Hello. We live in California and had our pool and spa built in October 2003. About 2 years after being built tiles in our spa starting to fall off. We have had 3 different pool companies and 2 pool repair people come out assuring us that they can fix this problem and they still keep falling off. We have had the expansion joint replaced, new tiles then “special” glue and still they fall off. We believe the hardscape company didn’t do something correctly with maybe the coping or when cement was poured. Our deck is pavers that surround our pool and spa. Just to note-the tiles only fall off in the Spa… we are exhausted spending money and getting no answers as to why this is happening. Any input or advice on what step to take next would be greatly appreciated.

    • Donato Pompo says:

      There could be a few things that can contribute to tiles not staying bonded in a spa. The spill edge can be problematic because it is being to subjected to kind of a hydrostatic condition as the water rushes over it. It is best to replace that will one solid piece of stone or porcelain tile if is a problem.

      If the tiles on the waterline are coming off after several attempts it could be that they didn’t let the adhesive cure long enough before fill it up with water again. So it never reached its full bond strength. They may not have properly prepared the tile substrate by grinding everything off and make sure it is porous before bonding the tile. They may not have used a high strength thin-set mortar adhesive. For glass tile and other impervious tiles they should use a thin-set that meets ANSI A118.15. The spa probably wasn’t fully waterproof. So you could waterproof the area where the tile goes with a liquid applied waterproof membrane. It needs to cure for at least 14 days before filling back up with water.

      As in all failures you have to do the forensics to see what was not done correctly. Normally there isn’t one single deficiency, but rather multiple compounding deficiencies.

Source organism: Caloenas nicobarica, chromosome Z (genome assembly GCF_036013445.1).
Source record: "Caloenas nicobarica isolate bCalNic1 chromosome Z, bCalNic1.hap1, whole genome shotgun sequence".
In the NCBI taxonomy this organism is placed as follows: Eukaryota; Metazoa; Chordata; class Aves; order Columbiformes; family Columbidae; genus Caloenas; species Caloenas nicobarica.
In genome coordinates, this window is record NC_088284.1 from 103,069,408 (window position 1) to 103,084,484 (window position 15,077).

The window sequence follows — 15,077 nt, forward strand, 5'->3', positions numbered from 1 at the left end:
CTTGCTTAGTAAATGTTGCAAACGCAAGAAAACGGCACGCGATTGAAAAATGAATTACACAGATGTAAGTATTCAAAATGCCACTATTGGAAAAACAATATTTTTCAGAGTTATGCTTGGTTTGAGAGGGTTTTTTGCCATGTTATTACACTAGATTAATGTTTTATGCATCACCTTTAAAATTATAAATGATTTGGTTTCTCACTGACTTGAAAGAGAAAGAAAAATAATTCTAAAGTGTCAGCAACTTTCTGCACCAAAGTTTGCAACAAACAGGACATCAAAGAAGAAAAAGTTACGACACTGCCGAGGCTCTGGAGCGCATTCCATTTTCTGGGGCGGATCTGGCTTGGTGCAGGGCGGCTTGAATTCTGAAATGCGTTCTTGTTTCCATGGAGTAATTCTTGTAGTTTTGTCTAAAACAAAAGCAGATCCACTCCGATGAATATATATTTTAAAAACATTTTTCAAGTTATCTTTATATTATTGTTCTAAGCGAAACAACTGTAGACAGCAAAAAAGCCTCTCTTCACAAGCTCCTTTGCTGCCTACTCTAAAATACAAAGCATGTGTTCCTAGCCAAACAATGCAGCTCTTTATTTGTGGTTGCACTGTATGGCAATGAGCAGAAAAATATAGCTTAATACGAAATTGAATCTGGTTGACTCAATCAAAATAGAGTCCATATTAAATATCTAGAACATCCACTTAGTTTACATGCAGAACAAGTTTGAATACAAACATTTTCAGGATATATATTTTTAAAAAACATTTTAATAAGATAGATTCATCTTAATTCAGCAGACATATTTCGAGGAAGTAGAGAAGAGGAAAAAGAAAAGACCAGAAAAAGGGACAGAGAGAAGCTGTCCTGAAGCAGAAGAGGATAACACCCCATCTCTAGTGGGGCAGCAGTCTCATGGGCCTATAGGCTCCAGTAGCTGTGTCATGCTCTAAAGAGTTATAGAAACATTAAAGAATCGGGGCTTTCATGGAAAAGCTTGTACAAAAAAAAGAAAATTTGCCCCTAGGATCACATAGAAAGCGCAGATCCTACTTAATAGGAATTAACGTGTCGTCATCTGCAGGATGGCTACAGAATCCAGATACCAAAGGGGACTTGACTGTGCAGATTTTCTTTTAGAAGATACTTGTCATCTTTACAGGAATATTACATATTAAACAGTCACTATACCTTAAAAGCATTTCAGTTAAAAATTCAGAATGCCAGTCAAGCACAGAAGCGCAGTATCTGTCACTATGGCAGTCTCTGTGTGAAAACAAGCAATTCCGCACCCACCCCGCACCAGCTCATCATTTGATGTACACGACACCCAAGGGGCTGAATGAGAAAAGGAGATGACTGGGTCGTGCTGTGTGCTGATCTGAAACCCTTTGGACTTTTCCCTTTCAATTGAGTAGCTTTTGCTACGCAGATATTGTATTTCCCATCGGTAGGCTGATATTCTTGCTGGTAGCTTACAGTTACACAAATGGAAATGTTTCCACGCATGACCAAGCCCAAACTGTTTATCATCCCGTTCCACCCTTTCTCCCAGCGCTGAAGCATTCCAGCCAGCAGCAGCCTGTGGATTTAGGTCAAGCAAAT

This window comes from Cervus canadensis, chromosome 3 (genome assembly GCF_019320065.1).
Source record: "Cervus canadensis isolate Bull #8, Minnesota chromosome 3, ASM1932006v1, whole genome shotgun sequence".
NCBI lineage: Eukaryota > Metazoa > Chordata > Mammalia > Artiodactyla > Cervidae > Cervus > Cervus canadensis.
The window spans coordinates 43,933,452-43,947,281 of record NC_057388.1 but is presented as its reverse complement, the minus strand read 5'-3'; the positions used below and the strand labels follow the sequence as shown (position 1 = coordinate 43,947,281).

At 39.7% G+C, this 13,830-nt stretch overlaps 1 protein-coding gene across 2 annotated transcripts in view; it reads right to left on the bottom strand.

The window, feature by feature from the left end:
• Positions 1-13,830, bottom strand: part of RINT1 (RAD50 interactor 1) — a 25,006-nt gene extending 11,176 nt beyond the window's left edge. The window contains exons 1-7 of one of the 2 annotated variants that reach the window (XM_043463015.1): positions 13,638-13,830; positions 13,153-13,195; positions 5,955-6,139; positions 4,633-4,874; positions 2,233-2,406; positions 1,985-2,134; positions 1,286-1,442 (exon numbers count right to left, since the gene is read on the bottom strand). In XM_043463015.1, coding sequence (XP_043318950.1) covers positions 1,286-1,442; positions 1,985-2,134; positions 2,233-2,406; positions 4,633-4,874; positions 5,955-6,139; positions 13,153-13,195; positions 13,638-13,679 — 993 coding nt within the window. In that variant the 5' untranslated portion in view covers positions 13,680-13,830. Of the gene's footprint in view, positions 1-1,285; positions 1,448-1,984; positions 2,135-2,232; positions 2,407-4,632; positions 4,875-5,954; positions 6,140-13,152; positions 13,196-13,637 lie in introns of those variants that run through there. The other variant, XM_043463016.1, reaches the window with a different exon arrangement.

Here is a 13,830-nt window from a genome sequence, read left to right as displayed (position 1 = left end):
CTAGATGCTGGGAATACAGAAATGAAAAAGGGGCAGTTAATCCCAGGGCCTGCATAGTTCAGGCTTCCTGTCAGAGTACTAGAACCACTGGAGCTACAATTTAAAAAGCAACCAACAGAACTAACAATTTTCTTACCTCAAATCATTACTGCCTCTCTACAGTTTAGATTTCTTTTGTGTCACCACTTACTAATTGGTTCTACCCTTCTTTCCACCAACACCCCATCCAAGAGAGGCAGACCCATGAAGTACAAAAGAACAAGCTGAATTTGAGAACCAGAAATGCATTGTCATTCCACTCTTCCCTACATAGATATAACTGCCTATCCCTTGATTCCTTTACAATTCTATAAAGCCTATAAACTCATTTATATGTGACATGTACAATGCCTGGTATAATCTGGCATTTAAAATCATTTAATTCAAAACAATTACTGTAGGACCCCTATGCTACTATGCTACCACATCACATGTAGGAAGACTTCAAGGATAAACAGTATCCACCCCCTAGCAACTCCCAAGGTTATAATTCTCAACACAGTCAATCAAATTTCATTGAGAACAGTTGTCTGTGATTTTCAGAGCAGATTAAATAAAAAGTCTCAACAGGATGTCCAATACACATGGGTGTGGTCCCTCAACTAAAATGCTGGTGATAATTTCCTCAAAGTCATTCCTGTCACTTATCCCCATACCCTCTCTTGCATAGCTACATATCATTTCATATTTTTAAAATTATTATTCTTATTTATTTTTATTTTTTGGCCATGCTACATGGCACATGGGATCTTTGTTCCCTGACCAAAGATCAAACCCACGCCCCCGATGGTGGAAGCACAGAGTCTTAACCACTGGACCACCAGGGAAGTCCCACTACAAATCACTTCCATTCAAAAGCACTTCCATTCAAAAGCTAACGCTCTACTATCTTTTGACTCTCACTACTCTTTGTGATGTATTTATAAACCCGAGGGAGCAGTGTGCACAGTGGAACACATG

6. SteveO says:

    Hi there. Great read thanks!
    I’m curious about deficient pool tile adhesive due to poor service…. Ph levels begin off and other changes to the chemistry, that sorta situation.
    Our pool is glass tile, neglected pool service over its 12 years of service.
    Tile at the bottom (40-50 1×1 tiles) and a few along the infinity. Black has taken up residence in the voids. The glass that have come away are relatively clean.
    Located in sub tropics. Temp range 23-35*C.
    Any input is appreciated

    • Donato Pompo says:

      If a cementitious thinset mortar for swimming pools was used it already has a high pH as all concrete has. Having voids under the glass tile can develop microbial growth particularly if the tile had a glued on webbing on the back of the tile.

      Glass tile is very hard to bond to. You need to use the ANSI A118.15 thinset mortars to help ensure a good bond. It the glass tile is installed correctly it should perform well.

      Glass tile does expand and contract as the temperature varies. That is why it is recommended to install resilient movement joints in the tile pools to mitigate the expected movements.

      All you can do it re-install the tiles if you can preserve them after they have come loose. There are epoxy adhesives that can be used underwater if you want to try to avoid draining the pool. Although you do need remove any residual mortar on the substrate before installing the tile to make sure it fits correctly.

  7. Alana Andrews says:

    Hi, our pool has small glass mosaic tiles which began falling off five months after the install. It’s been ten months now and more than 60 tiles have fallen off with a third being above the waterline. The pool company who constructed the concrete shell and tiled the pool prior to it being craned into position has denied any responsibility. They are claiming the cause of the tiles falling iff is a result of the calcium being significantly low when it was tested at the five month point. We live in Melbourne, Australia, there are no dramatic temperature changes and it never freezes here. I have had multiple people assess the pool and no one believes it a low calcium issue, however there is nothing in the literature which specifically mentions timeframes (only concentration of calcium is mentioned). My question is, in your opinion how long does it take for extremely low calcium levels to effect the tiling adhesion and grouting products enough to make the tiles fall off?

    • Donato Pompo says:

      Generally speaking, when there is a tile failure of any type it is never due to one single deficiency, but rather due to multiple compounding deficiencies.